Minutes - TRIPS Council Special Session - View details of the intervention/statement

Ambassador C. Trevor Clarke (Barbados)
B.ii Meeting of 28 October 2009, p.m.
116. The representative of Switzerland said, in response to statements made by some delegations regarding certain points such as the number of GIs which would be included in the register, that those delegations might be complicating the discussion by putting emphasis on those points. She believed that TN/C/W/52 was going in the direction of some shared responsibility with a view to facilitating, and not increasing, protection. 117. Under the TN/C/W/52 proposal, when Members notified the names they considered to be GIs, they would do so in respect of the TRIPS definition in Article 22.1, which currently was applicable to all Members. On the basis of an evaluation done nationally, they would notify a name, which was on their responsibility. The information in the register should not be examined by all Members at the beginning of the procedure, so there would not be any burden, as suggested. She recalled that the proposals for such an examination and challenge at the multilateral level were no longer on the table. In other words the procedural requisites had been reduced. The information on the register would be information which would be at Members' disposal and would kick in on their territories only once they wished to protect a particular GI or a trademark containing such a GI. It would not be a burden imposed on Members to examine and determine each case at its domestic level immediately, i.e. to decide whether or not they must actively protect a GI. Only when there was a precise indication that the information on a notified GI could be pertinent would the authorities have to take action. For her delegation, it was precisely at that moment when it would be necessary to give some "weight" to the information. This weight included prima facie evidence of whether the name notified was a GI as defined in Article 22.1. It would also relate to the question of whether and why the name, which was recognized as a GI in the notifying country, had become generic in the consulting country. She further said that there was some legitimacy to recognize that a geographic name associated with a product manufactured in a country or place could not be used in any way in other countries or places, and hence some value should be given to the information. 118. Referring to the comment made by the Chairman that the information should be taken into account "seriously and honestly", she said that this would be the ideal working approach for authorities. However, from the legal point of view, it would be necessary to have greater assurance than these mere criteria and to formalize what weight should be given to the information contained on the register. 119. She reiterated that TN/C/W/52 fully respected the principle of territoriality because decisions to give protection to a given name as a GI would be taken only in the country where protection would be at issue. The principle of territoriality should also be applied to the issue of genericness.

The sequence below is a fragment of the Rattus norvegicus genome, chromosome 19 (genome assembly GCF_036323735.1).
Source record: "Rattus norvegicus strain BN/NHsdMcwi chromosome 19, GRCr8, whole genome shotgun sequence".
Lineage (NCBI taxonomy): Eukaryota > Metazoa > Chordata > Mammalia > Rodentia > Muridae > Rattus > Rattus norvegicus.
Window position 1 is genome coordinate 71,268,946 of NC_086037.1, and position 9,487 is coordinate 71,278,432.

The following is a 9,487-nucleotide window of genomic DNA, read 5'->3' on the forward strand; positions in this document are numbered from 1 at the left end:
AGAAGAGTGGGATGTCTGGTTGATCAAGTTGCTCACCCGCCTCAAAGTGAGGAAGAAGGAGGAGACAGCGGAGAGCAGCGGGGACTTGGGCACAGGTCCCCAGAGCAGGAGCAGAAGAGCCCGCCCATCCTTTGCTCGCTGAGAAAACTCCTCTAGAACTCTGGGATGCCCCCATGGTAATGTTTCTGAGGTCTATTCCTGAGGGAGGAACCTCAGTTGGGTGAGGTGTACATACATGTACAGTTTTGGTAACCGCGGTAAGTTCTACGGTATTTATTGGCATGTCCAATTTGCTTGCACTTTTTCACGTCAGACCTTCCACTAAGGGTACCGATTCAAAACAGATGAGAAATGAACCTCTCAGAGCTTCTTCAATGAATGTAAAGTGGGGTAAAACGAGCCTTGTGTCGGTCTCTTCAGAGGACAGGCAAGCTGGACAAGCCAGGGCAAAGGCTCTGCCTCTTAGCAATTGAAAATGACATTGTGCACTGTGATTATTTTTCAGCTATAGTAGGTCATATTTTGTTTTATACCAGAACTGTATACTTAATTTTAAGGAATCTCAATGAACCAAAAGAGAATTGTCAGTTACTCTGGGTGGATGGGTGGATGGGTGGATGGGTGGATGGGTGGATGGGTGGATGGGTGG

The Special Session took note of the statements made.